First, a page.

Adult/High School -Alice Fancourt knows the baby in her nursery is not her daughter, Florence, but everyone else is not so sure. Her husband thinks she is crazy; her domineering mother-in-law is reserving judgment but treating her like an infant herself; and the cops, for the most part, do not believe her. This psychological mystery exposes itself slowly. Careful readers are given the clues to Alice's dilemma and the motivations of the characters, but it is easy to engage fully in the drama, be surprised by the occasional twist, and close the book completely satisfied. The suspense is more atmospheric than overt, and the mystery is in the tension of the relationships. Alice is a flawed character who presents herself almost as a child. Simon, the one detective who believes her, has his own torments to which teens can relate. A solid addition to mystery collections.-Mary Ann Harlan, Arcata High School, CA

Copyright 2006 Reed Business Information.
Kirkus Reviews
Is Alice deranged or has her husband swapped her newborn child for another baby?Every character in British novelist Hannah's slightly unhinged psychodrama shows signs of mental disorder, from desperate Alice, convinced a different baby has been substituted for her two-week-old daughter Florence; to her menacing husband David; his bossy control freak of a mother Vivienne; the smitten but introvert cop Simon, who has been put on the case; and Simon's female boss Charlie, who is not yet over Simon's sexual rejection of her at a party a year earlier. There are echoes of Gaslight in David's increasingly sadistic humiliations of fragile Alice, intensifying her sense of isolation and despair; and hints of Rebecca in the scenario of an alienated victim/wife trapped in a vast house-The Elms, Vivienne's sizeable home, where they all live-and out of her depth. When Alice and the baby disappear, Charlie is forced to take Simon's hunches more seriously and the murder of Laura Cryer, David's first wife, is reopened. Slowly the plot winds to a conclusion in which two possibly mad, utterly driven women struggle for the upper hand. Not quite Hitchcock, but a tautly claustrophobic spiral of a story delivered with self-belief.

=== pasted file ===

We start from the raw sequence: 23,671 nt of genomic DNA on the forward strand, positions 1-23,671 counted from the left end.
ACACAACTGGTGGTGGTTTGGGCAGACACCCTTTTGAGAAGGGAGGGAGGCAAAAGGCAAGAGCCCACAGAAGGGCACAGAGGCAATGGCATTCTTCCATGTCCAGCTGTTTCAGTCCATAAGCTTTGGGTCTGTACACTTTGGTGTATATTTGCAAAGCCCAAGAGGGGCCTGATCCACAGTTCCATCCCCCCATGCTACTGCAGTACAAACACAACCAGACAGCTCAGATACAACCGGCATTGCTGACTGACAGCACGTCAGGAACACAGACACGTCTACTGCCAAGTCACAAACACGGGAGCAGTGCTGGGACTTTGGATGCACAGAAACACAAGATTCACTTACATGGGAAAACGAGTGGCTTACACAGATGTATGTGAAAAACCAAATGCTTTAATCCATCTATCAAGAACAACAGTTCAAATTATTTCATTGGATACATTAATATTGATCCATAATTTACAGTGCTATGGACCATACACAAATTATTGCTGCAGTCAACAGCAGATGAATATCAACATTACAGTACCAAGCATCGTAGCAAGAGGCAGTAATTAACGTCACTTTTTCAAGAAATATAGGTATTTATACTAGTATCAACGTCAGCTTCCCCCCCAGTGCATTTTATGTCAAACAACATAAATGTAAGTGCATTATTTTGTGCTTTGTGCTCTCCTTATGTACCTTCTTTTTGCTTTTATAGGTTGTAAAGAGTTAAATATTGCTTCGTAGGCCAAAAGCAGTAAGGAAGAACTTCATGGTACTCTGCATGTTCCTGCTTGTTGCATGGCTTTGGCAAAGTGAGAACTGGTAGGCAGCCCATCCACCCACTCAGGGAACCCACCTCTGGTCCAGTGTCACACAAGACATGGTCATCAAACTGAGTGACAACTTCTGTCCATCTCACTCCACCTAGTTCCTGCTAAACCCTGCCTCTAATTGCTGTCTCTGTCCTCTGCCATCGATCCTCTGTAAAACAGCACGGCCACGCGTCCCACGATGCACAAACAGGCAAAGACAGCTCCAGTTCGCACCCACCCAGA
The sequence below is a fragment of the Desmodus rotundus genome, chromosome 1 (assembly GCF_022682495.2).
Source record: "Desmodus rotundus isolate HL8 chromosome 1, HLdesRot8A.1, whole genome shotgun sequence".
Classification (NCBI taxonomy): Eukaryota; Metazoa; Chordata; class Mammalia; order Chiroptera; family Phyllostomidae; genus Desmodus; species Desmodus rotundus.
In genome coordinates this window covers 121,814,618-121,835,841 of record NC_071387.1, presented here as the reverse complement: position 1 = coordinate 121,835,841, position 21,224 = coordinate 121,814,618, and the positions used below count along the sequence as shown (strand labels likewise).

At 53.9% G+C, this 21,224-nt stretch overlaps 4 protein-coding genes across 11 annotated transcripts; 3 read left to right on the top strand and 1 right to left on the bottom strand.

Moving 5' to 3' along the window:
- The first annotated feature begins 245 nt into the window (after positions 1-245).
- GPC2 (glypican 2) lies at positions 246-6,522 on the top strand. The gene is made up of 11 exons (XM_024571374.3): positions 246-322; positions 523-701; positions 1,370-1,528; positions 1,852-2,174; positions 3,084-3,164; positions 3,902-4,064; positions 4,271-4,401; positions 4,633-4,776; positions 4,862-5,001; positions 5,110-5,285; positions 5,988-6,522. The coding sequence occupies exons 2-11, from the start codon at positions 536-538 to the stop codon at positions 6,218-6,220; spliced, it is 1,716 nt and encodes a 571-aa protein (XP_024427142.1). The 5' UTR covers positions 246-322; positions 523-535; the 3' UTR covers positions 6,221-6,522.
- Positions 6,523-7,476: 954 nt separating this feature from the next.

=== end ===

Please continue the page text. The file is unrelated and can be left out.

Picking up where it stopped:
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Product Details

  • ISBN-13: 9780143114086
  • Publisher: Penguin Publishing Group
  • Publication date: 9/30/2008
  • Series: A Zailer & Waterhouse Mystery Series
  • Edition description: Reprint
  • Pages: 320
  • Sales rank: 302,139
  • Product dimensions: 5.20 (w) x 7.90 (h) x 0.70 (d)

Meet the Author

Sophie Hannah

Sophie Hannah is the bestselling author of eight novels and is also an award-winning poet. Her new Hercule Poirot mystery, the first to be sanctioned by the Agatha Christie estate, will be published in September 2014. She lives in Cambridge, England, with her husband and two children, and is a Fellow Commoner at Lucy Cavendish College.

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Reading Group Guide


“I am thinking that the time will never come, for any of us, when the last question is answered. There will always be loose ends, threads dangling from all our lives.” —Little Face

Two-week-old Florence Fancourt has been kidnapped and replaced with another infant—or so claims her mother, Alice. Her father, David, insists that Alice is mistaken and the baby in their nursery is, indeed, Florence. Despite his protests, Alice calls in the police, who are unsure of what to think about her improbable story. Sergeant Charlotte “Charlie” Zailer thinks that Alice is “a mad bitch” (p. 32) suffering from postpartum depression and that she is wasting valuable police time. However, Detective Simon Waterhouse’s instincts tell him a mother should know her own child—shouldn’t she?

Simon is relatively new to the force, but the prickly loner—more interested in music and books than dating or socializing with his colleagues—has already won notoriety for both his successes and his temper. Not one to simply follow orders, he is determined to find out the truth no matter what. As Simon’s sergeant, Charlie recognizes his talents, but the two have a rocky relationship—complicated by a drunken tryst gone awry—and her objectivity is strained by Simon’s obvious attraction to Alice.

The Fancourts live at The Elms, a lavish estate just outside the small town of Spilling. Vivienne, David’s mother and the small clan’s indomitable matriarch, presides over a household that includes Alice, David, Florence, and Felix, David’s son from a previous marriage. Vivienne’s wealth buys them many privileges, but Simon senses all is not right within the Fancourt family.

Just three years ago, David’s ex-wife, Laura Cryer, was brutally murdered, and Simon wants to re-open the investigation, sensing that Florence’s “disappearance” might be somehow connected to the kidnapping. Normally, David would have been the prime suspect, but an ironclad alibi and overwhelming DNA evidence incriminating a well-known local drug addict and petty criminal made for an open-and-shut case. But Simon discovers that though David had moved on and become romantically involved with Alice before Laura’s death both David and Vivienne were furious with Laura for strictly monitoring the few visits she allowed them with Felix.